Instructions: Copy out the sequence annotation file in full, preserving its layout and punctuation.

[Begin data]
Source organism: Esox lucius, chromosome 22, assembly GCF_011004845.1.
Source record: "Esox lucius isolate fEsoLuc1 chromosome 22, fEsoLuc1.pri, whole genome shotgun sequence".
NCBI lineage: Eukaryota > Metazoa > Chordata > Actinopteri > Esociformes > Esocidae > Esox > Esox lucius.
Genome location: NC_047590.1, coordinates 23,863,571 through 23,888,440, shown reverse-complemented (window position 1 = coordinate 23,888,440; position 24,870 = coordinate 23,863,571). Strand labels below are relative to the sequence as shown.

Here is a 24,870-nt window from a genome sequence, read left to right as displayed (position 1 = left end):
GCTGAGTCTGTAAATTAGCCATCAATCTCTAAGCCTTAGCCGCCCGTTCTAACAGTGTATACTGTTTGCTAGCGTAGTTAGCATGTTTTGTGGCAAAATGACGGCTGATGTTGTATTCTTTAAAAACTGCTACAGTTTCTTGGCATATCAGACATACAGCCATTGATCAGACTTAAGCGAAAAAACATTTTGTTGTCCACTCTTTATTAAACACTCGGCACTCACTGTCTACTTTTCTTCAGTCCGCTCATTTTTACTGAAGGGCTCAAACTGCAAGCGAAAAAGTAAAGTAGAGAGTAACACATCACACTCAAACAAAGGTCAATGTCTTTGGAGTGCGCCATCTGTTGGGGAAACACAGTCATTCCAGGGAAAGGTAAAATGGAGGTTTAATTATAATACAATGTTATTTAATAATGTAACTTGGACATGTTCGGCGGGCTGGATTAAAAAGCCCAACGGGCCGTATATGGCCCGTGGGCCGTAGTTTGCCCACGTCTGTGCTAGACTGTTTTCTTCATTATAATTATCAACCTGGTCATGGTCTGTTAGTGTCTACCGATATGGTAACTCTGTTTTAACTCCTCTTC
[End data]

Source organism: Esox lucius, chromosome 22, assembly GCF_011004845.1.
Source record: "Esox lucius isolate fEsoLuc1 chromosome 22, fEsoLuc1.pri, whole genome shotgun sequence".
NCBI lineage: Eukaryota > Metazoa > Chordata > Actinopteri > Esociformes > Esocidae > Esox > Esox lucius.
Genome location: NC_047590.1, coordinates 23,863,571 through 23,888,440, shown reverse-complemented (window position 1 = coordinate 23,888,440; position 24,870 = coordinate 23,863,571). Strand labels below are relative to the sequence as shown.

Here is a 24,870-nt window from a genome sequence, read left to right as displayed (position 1 = left end):
GCTGAGTCTGTAAATTAGCCATCAATCTCTAAGCCTTAGCCGCCCGTTCTAACAGTGTATACTGTTTGCTAGCGTAGTTAGCATGTTTTGTGGCAAAATGACGGCTGATGTTGTATTCTTTAAAAACTGCTACAGTTTCTTGGCATATCAGACATACAGCCATTGATCAGACTTAAGCGAAAAAACATTTTGTTGTCCACTCTTTATTAAACACTCGGCACTCACTGTCTACTTTTCTTCAGTCCGCTCATTTTTACTGAAGGGCTCAAACTGCAAGCGAAAAAGTAAAGTAGAGAGTAACACATCACACTCAAACAAAGGTCAATGTCTTTGGAGTGCGCCATCTGTTGGGGAAACACAGTCATTCCAGGGAAAGGTAAAATGGAGGTTTAATTATAATACAATGTTATTTAATAATGTAACTTGGACATGTTCGGCGGGCTGGATTAAAAAGCCCAACGGGCCGTATATGGCCCGTGGGCCGTAGTTTGCCCACGTCTGTGCTAGACTGTTTTCTTCATTATAATTATCAACCTGGTCATGGTCTGTTAGTGTCTACCGATATGGTAACTCTGTTTTAACTCCTCTTC